Of the four major central banks that announced policy decisions this week, two of them – the Bank of Japan and Swiss National Bank – remained mostly dovish. The other two – the US Federal Reserve and Bank of England – leaned more towards the hawkish side. If this dichotomy is sustained going forward, it could have a significant directional impact on relevant currency pairs, including USD/JPY, GBP/JPY, USD/CHF, and GBP/CHF. But what about the impact on GBP/USD of a Fed and BoE that have both just hinted at potentially tighter monetary policy going forward? It then becomes a subtler comparison of relative policy stances along with various economic and political factors.
Fed/BoE Policy Paths
On the policy front, the Fed is clearly already well-entrenched on a path of policy normalization and tightening, and this week’s FOMC decision further reinforced this trajectory. The Fed not only maintained its outlook for three interest rate increases in total this year as well as three more projected for next year, but it also announced a quicker-than-expected start to unwinding its balance sheet beginning this year. In contrast, although the BoE’s Monetary Policy Committee has begun to increase support for an interest rate hike – with three members voting to raise rates versus only one voting for a hike in May – the BoE has not even begun to tighten policy yet. Furthermore, even with more MPC members voting to raise interest rates, it will likely still take quite some time before a majority of members actually votes a rate hike into being.
A primary factor affecting the policy trajectory for both the Fed and BoE is inflation. This is one area where the UK and US have recently diverged. While the BoE warned this week that inflationary pressures in the UK could be stronger than expected, the Fed acknowledged declining inflation in the US and that it would be monitoring price indicators closely. This question of inflation was the primary reason that the BoE this week sounded more hawkish than expected while the Fed was not as hawkish as it could have been.
On the political front, both the UK and US are grappling with their own severe issues at the moment. With the weakening of Prime Minister Theresa May’s mandate after her disappointing performance in last week’s UK election, political uncertainty continues to run high just as Brexit negotiations with the European Union are slated to start next week. This tense political environment may well have contributed somewhat to the BoE decision to keep interest rates on hold.
In the US, President Trump continues to be under intense scrutiny both for potential obstruction of justice charges stemming from his interactions with fired FBI Director James Comey, as well as accusations that Trump’s team may have colluded with the Russian government during last year’s campaign season. Apparently, however, worries that Trump’s political woes could affect US economic growth going forward did not spill over into the Fed’s decision to raise interest rates and sound an optimistic tone this week.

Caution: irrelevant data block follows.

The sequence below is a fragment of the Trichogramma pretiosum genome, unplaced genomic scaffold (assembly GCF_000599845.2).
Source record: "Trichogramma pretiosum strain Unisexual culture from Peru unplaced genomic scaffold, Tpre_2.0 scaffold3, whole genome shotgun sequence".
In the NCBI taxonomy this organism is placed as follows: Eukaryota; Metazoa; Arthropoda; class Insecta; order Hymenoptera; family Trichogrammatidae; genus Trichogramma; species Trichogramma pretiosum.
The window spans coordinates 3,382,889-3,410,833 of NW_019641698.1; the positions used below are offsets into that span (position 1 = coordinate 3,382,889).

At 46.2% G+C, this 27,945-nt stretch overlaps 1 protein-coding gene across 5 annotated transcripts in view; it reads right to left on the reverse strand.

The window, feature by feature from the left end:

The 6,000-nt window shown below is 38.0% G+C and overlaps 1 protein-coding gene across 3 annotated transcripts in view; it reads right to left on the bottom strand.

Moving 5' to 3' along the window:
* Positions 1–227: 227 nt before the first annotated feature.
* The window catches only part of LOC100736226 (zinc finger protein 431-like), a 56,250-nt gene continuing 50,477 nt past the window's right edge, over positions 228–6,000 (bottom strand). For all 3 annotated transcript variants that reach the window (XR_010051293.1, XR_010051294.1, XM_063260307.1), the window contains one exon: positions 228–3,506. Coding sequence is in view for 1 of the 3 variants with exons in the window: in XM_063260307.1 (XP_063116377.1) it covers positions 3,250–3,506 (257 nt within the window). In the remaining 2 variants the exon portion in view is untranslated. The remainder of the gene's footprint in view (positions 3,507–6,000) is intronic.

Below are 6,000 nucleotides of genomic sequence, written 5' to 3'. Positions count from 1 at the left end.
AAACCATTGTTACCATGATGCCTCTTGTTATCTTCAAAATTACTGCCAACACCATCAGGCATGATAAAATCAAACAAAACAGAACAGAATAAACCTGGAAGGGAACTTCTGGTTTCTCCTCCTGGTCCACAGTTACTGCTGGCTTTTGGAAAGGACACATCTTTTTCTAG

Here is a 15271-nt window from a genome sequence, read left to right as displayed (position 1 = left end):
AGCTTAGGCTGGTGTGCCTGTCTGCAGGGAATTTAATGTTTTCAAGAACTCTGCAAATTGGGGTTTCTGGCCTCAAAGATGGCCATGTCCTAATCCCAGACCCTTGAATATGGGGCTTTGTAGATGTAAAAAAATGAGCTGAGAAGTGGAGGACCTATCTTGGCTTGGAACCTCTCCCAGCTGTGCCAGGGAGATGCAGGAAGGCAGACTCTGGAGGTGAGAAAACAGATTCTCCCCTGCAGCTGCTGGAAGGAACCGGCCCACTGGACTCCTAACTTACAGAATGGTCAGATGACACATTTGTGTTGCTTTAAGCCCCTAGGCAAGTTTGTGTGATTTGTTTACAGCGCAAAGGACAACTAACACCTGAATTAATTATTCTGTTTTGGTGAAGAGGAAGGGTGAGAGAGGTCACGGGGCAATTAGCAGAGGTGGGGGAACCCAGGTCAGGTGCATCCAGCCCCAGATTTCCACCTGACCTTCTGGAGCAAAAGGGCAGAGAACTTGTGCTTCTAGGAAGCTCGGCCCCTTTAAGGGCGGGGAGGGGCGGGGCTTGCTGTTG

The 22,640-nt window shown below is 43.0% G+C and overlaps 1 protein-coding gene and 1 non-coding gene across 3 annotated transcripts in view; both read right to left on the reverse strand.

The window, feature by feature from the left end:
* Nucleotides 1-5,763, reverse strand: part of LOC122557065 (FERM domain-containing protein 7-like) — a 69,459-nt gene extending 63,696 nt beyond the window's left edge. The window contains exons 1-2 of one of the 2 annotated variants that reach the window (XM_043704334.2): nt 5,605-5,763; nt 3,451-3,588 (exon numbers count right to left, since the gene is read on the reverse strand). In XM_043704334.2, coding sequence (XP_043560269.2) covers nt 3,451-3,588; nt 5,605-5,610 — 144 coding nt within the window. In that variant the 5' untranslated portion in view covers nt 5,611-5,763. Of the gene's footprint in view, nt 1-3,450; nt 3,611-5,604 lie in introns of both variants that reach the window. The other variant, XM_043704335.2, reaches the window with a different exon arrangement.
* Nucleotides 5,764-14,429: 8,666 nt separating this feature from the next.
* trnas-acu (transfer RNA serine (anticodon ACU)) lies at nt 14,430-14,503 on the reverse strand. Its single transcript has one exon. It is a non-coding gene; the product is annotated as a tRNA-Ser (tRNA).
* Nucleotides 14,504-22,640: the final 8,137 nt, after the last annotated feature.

GBP/USD Potential Impact
Both the US dollar and British pound received an initial boost from the Fed and BoE, respectively, after central bank statements were seen as more hawkish than expected. However, the Fed is already well ahead of the BoE in its tightening cycle, as the BoE has not yet even begun. With that being said, what could hold the Fed back while pushing the BoE forward are the currently divergent inflationary pressures between the UK and US – the BoE sees potentially overshooting inflation while the Fed is dealing with declining inflation. Politically, the impending start to a long, drawn-out process of Brexit negotiations has the potential to weigh heavily on the pound, especially after the substantial weakening of Theresa May’s negotiating position. In contrast, US political turmoil, while also a possible threat to the US dollar, is not likely to have as great of an impact. On balance, as it currently stands, the factors supporting the dollar appear to outweigh those supporting the pound, while potentially negative factors also appear more pronounced for the pound.
From a technical perspective, GBP/USD broke down below a key uptrend line extending back to mid-March in the immediate aftermath of the surprise UK election outcome last week. The breakdown further extended towards 1.2600 support, but has since rebounded back up towards the key 1.2800 resistance level. With formal Brexit negotiations beginning next week, pressure on the pound could return. And with any resumption of a Fed-driven dollar-rebound next week, this pound pressure could prompt a further GBP/USD breakdown towards the noted 1.2600 support level and below.